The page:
3. Also, the progesterone effect seems rather speculative, as you have already surmised.

I hope this helps.
Take care, and feel free to discuss further.
Above answer was peer-reviewed by
Follow-up: Pregnant. Diagnosed with bradycardia. What are the risk to mother and unborn child? 2 days later

Thank you very much for your comprehensive answer.

Since we received your reply, my wife has spoken to several doctors and has been to hospital where she underwent two ECGs as well as standard blood tests (both venous and arterial - which all came back normal). After several examinations, no-one has been able to find an explanation for her bradycardia. (They have ruled out blood clots in the lung, which was one theory they put forward.

Her pulse was taken at the surgery yesterday morning (54 BPM); was a bit higher in the afternoon (sixty-something, which is the highest it has been for a couple of weeks); but was only 41 mid-morning today.

We are obviously very concerned about the possibility of bradycardia leading to harm to the developing fetus, but cannot get anyone here to give us any insight into the risks. Is it the case that there might be a lower risk of harm to the developing fetus if her blood pressure and oxygen levels are healthy (as they seem to be)? Or is a low pulse rate on its own (i.e. alongside normal blood pressure and oxygen saturation) still a cause for concern?

None of the doctors we have spoken to seem to be aware of any risks to pregnancy relating to brachycardia, and have all tried to reassure us by saying that that very fit people such as athletes get by of very low pulse rates, so we might need to worry. (My wife has always been reasonably fit, in that she would ordinarily walk the dog every day and keeps active, but is far from being an exercise enthusiast. In any case, her bradycardia is accompanied by chest pains, breathing difficulties and exhaustion, so I'm not sure I would describe her as 'fit' in this context.)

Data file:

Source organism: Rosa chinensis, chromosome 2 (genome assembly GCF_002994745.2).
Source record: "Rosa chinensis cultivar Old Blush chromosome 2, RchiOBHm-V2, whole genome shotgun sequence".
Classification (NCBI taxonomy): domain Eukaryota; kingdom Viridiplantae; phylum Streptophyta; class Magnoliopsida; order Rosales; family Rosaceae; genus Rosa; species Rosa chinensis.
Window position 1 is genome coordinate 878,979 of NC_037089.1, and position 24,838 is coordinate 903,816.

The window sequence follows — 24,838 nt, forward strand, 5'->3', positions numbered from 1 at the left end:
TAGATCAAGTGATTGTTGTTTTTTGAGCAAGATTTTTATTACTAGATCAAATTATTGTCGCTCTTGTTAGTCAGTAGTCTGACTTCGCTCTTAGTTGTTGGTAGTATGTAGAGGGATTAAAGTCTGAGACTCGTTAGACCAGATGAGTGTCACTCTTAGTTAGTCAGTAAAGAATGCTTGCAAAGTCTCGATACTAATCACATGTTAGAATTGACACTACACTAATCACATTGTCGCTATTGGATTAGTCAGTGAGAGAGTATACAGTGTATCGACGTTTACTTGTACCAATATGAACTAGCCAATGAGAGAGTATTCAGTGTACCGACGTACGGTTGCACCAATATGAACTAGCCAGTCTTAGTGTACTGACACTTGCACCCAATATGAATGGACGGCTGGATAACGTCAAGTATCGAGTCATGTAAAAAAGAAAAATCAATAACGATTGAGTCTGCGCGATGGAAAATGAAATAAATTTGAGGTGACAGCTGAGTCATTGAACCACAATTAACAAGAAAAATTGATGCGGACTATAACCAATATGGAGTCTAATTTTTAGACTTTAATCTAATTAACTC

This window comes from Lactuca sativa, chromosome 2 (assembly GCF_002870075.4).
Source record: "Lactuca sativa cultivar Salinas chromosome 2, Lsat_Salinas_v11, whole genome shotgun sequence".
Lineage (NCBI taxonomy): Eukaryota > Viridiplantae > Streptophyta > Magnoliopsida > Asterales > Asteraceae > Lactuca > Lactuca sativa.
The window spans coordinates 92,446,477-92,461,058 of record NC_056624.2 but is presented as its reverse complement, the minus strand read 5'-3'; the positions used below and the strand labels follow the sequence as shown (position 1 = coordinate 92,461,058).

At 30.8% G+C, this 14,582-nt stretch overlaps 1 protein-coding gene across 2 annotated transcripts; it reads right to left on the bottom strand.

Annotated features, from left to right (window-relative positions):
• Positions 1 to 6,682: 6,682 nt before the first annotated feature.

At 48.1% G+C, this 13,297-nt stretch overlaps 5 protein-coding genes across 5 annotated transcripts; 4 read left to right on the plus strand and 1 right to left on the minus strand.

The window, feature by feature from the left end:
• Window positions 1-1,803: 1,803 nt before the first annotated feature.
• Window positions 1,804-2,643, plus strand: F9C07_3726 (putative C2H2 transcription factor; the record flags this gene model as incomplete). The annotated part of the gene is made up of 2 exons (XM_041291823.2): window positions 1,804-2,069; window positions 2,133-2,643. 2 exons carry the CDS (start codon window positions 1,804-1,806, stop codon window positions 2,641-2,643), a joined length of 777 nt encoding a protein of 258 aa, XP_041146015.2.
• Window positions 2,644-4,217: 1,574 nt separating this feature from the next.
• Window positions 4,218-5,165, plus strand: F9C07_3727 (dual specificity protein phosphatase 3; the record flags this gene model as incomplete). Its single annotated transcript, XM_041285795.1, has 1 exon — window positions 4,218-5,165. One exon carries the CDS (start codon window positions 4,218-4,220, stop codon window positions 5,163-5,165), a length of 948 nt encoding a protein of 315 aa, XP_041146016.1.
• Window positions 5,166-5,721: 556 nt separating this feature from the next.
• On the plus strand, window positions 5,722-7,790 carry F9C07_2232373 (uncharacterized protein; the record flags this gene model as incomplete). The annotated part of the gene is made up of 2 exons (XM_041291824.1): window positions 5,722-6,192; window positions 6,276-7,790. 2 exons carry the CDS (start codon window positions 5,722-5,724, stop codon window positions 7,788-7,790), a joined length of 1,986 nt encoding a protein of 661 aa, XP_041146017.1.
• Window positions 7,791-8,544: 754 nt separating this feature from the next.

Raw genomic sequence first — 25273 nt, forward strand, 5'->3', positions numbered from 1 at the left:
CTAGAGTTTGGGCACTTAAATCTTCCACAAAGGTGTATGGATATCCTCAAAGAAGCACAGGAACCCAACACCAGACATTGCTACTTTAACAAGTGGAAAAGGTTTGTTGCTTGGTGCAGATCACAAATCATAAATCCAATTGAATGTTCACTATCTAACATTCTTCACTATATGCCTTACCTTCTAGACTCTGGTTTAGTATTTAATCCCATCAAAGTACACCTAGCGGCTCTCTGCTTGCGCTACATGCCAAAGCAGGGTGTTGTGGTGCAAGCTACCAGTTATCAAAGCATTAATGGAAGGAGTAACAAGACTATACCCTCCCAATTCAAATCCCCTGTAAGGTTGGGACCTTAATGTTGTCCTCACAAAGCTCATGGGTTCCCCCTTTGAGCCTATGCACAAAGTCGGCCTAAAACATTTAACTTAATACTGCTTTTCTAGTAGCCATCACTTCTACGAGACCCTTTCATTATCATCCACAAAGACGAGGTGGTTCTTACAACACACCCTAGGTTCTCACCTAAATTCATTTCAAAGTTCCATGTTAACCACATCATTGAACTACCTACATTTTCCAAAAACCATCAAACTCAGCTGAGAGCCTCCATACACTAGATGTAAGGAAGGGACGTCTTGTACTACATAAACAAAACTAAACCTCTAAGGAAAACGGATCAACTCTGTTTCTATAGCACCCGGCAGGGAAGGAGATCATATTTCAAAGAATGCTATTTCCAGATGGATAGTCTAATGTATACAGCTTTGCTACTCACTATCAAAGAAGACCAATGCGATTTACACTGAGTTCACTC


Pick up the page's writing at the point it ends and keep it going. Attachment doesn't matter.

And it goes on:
I am hoping tomorrow that we will be able to get a fetal scan done which will give us an indication of the fetal heart tone / BMP. What should this be at 8 weeks and two days? Are there any particular questions we should ask when we get to see the nurse tomorrow?

Kind regards,
Answered by Dr. Aarti Abraham 4 hours later
Well, idiopathic bradycardia is a diagnosis, but after exclusion of all other ominous causes first.
I hope you had a consultation with a Specialist - a Cardiologist.
If not, please insist on one, and if possible, insist on an Echocardiogram of the heart.